Comparing Cultural Practices in Literature
Every culture has its own practices, which are what makes them unique. By reading literature that is based on a culture different than the readers, he or she can learn about these different practices. The following short stories show some of the different practices of three different cultures: Chinua Achebe’s “Dead Men’s Path,” Leslie Marmon Silko’s “Yellow Woman,” and Jean Rhys’s “The Day They Burned the Book.” Contrasting the cultural practices seen in these stories to the American culture will show how different cultures approach the same idea.
In the American culture, which is mostly a Judeo-Christian community, the idea of spirits ‘walking’ the earth is largely dismissed. The basic Christian beliefs discourages people from believing in ghosts or spirits, as their belief is that upon death a person’s spirit goes to heaven or hell, it does not stay on earth. This is not a belief held in all cultures; in fact, many cultures believe in spirits who stay on earth to guide and help the living or because they were not pure enough to move on. In the story “Dead Men’s Path,” Achebe gives insight into the Nigerian culture’s practices relating to spirits. When the village’s ‘spirit path’ is closed down by a new school headmaster, the village priest tells him, “this path was here before you were born and before your father was born. The whole life of this village depends on it. Our dead relatives depart by it and our ancestors visit us by it. But most important, it is the path of children coming in to be born” (Achebe, 2001, p.328). Based on this passage, readers see that the spirit world is of great importance to the Nigerian culture. They believe spirits come in and out of the ‘human world’ and these spirits can visit the living. This is the opposite of the American culture’s belief that spirits do not ‘walk’ the earth.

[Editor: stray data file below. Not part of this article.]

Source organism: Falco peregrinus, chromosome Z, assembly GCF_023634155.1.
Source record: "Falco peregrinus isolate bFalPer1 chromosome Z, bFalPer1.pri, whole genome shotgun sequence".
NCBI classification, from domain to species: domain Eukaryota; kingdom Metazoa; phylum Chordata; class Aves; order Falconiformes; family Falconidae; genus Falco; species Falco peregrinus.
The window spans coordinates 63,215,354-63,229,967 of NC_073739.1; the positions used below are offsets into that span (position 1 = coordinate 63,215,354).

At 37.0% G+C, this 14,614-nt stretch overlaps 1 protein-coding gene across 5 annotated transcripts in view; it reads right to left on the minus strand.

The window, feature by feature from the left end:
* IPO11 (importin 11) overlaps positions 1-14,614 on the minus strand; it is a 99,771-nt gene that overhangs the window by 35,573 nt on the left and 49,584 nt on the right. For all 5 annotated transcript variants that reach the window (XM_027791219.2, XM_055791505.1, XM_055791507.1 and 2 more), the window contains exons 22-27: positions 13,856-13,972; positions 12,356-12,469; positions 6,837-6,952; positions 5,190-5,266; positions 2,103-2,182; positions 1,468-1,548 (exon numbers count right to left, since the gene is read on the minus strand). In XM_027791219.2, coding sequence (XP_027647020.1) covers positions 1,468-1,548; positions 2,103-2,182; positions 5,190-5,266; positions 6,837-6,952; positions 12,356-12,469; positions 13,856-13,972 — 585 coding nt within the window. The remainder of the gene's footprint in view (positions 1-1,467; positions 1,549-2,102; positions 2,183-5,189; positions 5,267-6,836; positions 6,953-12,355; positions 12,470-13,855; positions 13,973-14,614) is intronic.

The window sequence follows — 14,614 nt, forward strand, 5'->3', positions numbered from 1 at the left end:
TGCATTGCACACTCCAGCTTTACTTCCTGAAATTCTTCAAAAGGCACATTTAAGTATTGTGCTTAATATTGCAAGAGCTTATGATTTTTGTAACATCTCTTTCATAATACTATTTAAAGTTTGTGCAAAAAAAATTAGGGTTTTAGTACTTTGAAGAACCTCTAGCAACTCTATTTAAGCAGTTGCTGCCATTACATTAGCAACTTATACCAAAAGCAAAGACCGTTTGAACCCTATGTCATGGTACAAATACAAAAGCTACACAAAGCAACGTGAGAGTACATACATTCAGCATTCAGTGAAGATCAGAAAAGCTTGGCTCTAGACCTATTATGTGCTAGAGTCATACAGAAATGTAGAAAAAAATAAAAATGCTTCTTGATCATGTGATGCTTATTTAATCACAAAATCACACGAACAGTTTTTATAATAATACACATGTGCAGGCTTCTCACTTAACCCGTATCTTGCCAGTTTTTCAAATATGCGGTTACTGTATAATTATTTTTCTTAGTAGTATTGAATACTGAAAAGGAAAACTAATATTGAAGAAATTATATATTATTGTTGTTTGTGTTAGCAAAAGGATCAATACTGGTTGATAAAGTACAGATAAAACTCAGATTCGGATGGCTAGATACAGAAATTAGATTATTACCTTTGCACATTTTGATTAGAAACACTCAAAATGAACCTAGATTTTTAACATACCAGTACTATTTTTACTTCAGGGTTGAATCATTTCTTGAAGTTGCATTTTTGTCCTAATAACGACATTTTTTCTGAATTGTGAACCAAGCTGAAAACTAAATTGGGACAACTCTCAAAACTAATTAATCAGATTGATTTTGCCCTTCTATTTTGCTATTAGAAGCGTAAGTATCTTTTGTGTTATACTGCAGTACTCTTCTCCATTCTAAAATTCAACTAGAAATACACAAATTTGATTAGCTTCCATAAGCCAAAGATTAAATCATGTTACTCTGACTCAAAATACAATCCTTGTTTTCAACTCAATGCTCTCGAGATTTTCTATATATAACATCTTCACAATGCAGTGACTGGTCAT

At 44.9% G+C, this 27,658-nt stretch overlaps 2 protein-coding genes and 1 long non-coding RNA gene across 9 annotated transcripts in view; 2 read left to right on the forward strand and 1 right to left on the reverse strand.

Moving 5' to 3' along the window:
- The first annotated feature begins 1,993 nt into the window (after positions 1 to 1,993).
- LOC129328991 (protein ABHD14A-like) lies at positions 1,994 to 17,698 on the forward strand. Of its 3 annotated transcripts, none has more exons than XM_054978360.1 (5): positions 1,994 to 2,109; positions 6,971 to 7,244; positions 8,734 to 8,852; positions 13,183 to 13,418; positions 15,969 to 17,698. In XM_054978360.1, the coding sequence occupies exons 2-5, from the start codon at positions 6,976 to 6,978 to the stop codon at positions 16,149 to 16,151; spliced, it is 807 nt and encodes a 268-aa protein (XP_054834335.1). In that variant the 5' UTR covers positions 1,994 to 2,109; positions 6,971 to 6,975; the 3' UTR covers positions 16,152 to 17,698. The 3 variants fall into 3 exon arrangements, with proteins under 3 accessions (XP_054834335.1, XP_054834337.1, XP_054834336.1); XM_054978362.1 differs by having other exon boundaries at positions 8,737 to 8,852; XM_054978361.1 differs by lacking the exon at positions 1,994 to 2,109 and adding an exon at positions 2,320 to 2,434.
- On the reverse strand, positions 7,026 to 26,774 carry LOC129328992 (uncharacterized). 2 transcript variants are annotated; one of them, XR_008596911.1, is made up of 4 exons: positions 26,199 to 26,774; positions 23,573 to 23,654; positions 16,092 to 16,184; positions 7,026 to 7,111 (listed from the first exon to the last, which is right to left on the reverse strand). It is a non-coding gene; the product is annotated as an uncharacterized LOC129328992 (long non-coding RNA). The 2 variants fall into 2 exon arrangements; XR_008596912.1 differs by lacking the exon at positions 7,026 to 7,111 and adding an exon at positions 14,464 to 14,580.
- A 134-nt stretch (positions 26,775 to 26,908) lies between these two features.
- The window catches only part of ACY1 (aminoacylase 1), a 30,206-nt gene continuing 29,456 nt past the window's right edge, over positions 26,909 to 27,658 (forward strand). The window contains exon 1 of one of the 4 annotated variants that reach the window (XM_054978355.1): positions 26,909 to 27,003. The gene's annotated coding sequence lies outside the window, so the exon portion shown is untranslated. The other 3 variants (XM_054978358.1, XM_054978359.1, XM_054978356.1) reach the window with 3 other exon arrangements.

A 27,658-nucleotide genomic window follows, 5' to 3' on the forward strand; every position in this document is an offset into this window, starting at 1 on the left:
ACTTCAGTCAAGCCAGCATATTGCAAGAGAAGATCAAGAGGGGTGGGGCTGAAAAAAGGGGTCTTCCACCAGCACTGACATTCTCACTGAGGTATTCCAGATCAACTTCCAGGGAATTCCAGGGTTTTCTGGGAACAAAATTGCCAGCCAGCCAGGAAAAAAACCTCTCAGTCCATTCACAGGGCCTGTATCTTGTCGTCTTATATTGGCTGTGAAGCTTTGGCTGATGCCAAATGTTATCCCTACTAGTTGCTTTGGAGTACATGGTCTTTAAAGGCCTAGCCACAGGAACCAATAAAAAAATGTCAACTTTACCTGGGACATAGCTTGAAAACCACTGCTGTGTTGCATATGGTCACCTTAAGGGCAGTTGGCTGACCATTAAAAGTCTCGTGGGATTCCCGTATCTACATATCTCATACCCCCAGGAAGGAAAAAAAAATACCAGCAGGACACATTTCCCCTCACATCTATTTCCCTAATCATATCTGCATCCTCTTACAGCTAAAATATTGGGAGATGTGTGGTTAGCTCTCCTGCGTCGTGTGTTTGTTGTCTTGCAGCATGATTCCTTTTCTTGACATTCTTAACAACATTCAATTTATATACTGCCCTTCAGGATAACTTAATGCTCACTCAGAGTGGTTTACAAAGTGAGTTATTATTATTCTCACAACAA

In the story “Yellow Woman,” Silko addresses another cultural practice that is...
References: Achebe, Chinua. “Dead Men’s Path.” Literature without borders: International literature in English for student writers. Ed. Bozzini, G. R., Leenerts, C. A. Upper Saddle River, NJ: Prentice Hall, 2001. 326-329. Print.
Rhys, Jean. “The Day They Burned the Books.” Literature without borders: International literature in English for student writers. Ed. Bozzini, G. R., Leenerts, C. A. Upper Saddle River, NJ: Prentice Hall, 2001. 146-150. Print.
Silko, Leslie Marmon. “Yellow Woman.” Literature without borders: International literature in English for student writers. Ed. Bozzini, G. R., Leenerts, C. A. Upper Saddle River, NJ: Prentice Hall, 2001. 260-269. Print.
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